It has until recently been a frustrating and lonely journey, not being able to have a relationship with my child that I recognised as one.

He is 8 now and has a lot of problems still, but he has improved and matured and he starts to seek reassurance for things so I get clues as to what is bothering him or makes him happy.

shazzarooney99 Sun 21-Jun-15 22:52:29

My son is nearly 8 and its very hard to try and get a conversation out of him,its usually a couple of sentences,never a detailed conversation and if hes not in the mood to talk about what you want youll get nothing at all.

tacal Sun 21-Jun-15 23:01:14

not sure why but I made a lot of progress with DS in the car. We have little chats when I am driving and he has been getting much better at answering questions. I often give him a choice of answers to help him along eg was it a good day or a bad day. I ask him the same questions every day so he now expects them. It is lovely as I now get to know something about his day at school.

shazzarooney99 Sun 21-Jun-15 23:04:07

Tacal ive been asking my son those questions for the last five years and still get closed answers lol,i try to talk to him as much as poss too.

StarlightMcKenzee Sun 21-Jun-15 23:08:23

Yes, modelling a choice of acceptable answers can help.

So: 'What did you like best about the trip? Was it the ride or the ice-cream?

Switch then choices around as a test too, as the answer can often be the last one you give, simply repeated to get you to stop.

It works best in the early days if you ask a question with a likely answer and an unlikely one so 'What did you like best about the trip? Was it the ride or waiting in the queue?

Knickersinatwist36 Sun 21-Jun-15 23:15:19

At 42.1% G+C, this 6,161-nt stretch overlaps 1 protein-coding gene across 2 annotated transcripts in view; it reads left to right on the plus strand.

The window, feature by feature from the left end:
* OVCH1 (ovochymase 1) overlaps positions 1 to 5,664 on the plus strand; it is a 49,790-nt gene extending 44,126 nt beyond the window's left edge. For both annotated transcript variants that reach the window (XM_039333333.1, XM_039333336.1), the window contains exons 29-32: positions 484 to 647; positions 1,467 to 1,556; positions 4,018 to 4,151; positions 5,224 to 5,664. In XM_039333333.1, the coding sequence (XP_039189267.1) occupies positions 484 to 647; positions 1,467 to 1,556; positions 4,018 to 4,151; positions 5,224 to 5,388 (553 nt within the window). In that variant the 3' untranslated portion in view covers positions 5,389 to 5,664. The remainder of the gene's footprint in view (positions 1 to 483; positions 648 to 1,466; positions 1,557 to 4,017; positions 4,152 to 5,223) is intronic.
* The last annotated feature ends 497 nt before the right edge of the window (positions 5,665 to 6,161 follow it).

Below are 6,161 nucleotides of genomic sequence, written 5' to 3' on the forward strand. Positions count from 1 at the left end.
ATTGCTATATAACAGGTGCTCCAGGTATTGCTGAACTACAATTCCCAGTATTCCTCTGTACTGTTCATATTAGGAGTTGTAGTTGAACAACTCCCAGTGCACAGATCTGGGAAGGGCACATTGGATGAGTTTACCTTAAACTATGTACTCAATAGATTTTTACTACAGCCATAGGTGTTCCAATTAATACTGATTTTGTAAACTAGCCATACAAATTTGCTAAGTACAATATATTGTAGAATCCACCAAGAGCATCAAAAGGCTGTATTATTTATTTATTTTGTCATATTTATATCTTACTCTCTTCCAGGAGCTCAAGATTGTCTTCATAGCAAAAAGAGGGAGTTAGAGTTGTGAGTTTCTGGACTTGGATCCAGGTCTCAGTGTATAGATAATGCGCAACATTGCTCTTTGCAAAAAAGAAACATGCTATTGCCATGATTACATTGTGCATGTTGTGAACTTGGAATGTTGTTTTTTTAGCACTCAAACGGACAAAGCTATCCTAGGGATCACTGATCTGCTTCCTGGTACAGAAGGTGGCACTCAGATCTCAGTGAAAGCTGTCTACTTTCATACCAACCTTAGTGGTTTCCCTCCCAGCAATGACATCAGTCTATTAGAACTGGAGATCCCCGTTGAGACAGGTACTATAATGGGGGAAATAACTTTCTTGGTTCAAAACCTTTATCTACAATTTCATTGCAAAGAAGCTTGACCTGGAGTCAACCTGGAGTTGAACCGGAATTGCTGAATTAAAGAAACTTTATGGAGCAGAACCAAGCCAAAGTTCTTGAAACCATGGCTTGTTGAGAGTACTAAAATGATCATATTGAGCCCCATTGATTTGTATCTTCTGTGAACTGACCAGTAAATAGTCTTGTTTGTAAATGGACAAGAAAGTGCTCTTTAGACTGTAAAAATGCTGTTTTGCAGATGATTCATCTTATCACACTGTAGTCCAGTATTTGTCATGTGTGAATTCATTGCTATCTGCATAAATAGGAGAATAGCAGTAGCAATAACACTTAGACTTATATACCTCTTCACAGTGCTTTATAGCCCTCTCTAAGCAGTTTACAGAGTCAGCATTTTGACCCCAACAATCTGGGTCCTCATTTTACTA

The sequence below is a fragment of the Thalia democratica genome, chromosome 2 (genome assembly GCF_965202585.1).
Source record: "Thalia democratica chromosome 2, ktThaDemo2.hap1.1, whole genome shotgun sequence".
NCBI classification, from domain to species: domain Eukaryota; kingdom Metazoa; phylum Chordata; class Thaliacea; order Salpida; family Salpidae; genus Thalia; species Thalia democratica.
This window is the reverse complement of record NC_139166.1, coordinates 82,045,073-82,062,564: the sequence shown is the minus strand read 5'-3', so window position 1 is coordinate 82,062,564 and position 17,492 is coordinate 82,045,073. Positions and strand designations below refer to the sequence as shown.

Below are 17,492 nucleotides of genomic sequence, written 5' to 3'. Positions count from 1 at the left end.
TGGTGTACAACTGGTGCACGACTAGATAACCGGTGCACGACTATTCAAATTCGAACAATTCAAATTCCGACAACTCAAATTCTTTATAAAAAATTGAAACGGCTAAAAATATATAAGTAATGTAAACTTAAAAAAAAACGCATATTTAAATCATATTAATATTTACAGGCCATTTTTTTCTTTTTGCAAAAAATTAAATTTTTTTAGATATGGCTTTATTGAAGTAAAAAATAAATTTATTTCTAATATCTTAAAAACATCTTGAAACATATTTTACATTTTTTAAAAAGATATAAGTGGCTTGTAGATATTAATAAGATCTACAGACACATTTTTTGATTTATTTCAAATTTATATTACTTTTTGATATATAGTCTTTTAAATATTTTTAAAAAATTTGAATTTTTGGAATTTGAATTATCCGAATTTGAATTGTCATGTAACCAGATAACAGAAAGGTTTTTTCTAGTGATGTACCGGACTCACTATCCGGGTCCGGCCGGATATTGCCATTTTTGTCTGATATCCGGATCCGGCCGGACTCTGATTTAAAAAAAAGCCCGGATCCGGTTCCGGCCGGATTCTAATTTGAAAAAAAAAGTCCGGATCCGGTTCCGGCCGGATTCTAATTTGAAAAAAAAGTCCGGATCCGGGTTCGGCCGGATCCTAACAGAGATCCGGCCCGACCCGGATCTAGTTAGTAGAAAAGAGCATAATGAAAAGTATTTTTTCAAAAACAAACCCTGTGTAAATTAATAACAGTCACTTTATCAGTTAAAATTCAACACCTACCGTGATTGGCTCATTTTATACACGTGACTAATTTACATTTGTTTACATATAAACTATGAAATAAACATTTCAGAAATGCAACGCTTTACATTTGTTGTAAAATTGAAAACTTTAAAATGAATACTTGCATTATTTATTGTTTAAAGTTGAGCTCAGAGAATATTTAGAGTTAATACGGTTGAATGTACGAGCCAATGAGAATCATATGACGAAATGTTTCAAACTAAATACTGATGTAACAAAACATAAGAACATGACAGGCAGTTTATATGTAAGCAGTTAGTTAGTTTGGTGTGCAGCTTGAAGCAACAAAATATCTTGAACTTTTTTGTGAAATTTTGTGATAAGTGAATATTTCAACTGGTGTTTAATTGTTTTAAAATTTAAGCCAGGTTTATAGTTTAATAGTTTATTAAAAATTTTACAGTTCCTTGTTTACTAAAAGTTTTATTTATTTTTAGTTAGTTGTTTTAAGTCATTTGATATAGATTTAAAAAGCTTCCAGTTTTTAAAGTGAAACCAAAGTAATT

Hi, sorry jumping in and not sharing background doesn't really help you to help me does it, silly me blush

She was referred to camhs by school and they said it wasn't a mental health issue but she needed to be seen by a paed.
Lovely community paed said def SPD and 'ticks lots of boxes for ASD' but dx is now multi discipline so we are on the 900 year waiting list for OT and SALT. The more I read the more I believe she has asd. School getting more and more challenging for her socially - I don't know about academically as she point blank refuses to read or write at home - she can do her name on a card if forced school are lovely but say no LD. This could well be true but all part of the conversation/ social thing I can't get her to engage so dint know where she is at so can't help her if she is having problems.
Thank you, it is good to know that things might improve in the future as she matures a bit. Very occasionally as she is going to sleep (care of our new best friend melatonin) she will say something about her day but if you respond in ANY way she shuts it down. I just say 'ok' now but feel crap for not 'talking it through' as I would with dd1.
Thank you for response star

shazzarooney99 Sun 21-Jun-15 23:31:17

Ive tried that its just the same,you can ask as many multi questions as you like you dont get a full conversation xx

blankblink Mon 22-Jun-15 11:44:29

At that age dd (now adult) didn't have the ability to formulate a complex answer, often answers were single words, still are in times of high stress.

If given a 'Is it because of X' question, she'd always fixate on X and say it was that, even though I knew that wasn't right, she'd rigidly answer that X was it. Basically that behaviour stops all the questions because they are too hard to process and answer.